“Take no counsel from your captains of war,” Esther warns in Strange Words, which in a way is the most hypnotic track here. The albums winds up matter-of-factly but somberly with the brooding Laurel Canyon-style After the Money’s Gone, awash in tremoloing funeral organ and spare, jangly guitars. It’s a little premature to think about anything other than survival right now, but if there’s enough reason to put up a best albums of 2020 page here, look for this one on it.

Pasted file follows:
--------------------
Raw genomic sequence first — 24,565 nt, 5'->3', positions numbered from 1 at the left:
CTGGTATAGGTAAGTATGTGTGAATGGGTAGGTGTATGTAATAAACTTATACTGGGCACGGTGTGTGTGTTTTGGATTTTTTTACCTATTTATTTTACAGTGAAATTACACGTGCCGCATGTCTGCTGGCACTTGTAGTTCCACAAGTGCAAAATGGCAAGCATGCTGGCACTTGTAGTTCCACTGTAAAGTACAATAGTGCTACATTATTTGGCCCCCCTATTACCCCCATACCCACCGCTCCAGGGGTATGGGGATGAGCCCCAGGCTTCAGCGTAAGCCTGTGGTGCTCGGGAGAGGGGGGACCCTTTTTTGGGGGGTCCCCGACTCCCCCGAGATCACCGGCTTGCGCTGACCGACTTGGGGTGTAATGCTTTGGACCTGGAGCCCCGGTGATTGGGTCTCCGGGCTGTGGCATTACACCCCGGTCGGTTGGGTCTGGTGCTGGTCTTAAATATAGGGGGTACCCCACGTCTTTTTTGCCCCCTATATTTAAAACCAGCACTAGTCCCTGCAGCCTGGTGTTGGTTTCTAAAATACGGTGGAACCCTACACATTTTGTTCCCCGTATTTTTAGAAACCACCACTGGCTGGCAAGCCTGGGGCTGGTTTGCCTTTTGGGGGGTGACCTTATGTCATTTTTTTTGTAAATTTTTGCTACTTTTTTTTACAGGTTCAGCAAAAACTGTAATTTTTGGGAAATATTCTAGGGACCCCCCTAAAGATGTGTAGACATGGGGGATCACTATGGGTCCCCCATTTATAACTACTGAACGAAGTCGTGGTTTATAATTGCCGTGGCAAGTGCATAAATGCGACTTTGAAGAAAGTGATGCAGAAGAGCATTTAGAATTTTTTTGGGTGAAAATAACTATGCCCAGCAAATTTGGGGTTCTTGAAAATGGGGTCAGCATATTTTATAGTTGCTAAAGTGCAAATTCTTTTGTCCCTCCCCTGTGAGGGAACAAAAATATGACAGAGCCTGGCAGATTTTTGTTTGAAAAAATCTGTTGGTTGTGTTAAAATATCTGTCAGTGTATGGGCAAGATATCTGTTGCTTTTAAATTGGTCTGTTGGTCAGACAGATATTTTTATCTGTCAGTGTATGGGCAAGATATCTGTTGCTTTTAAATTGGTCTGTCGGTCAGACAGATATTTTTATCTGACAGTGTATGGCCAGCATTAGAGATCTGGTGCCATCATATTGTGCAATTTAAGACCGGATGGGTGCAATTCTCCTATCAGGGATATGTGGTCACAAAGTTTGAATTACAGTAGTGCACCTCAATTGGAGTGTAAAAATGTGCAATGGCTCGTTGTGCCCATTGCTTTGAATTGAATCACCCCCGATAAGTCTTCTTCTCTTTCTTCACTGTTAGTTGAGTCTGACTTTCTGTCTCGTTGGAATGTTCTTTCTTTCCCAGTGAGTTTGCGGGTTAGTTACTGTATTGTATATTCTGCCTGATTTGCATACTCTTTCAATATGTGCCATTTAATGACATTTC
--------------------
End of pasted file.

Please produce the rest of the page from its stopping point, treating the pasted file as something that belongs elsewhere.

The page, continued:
Iconic Heavy Psychedelic Band Revisit Deep Cuts With Surprising Results

Can you imagine if Blue Oyster Cult’s Don’t Fear the Reaper made its debut on corporate radio in 2020? The politically correct crowd would crash Instagram with all their outraged selfie vids. “I can’t believe you’d be so irresponsible as to play a song that ADVOCATES TEEN SUICIDE!!!!!”

The band, of course, leave it open to multiple interpretations: it could just as easily be about drugs..or a love song, heh heh heh. And it’s a far cry from their best work: for that, you need to dig into their first four records. Over that initial span of releases, there is no other act in the history of rock music who were better.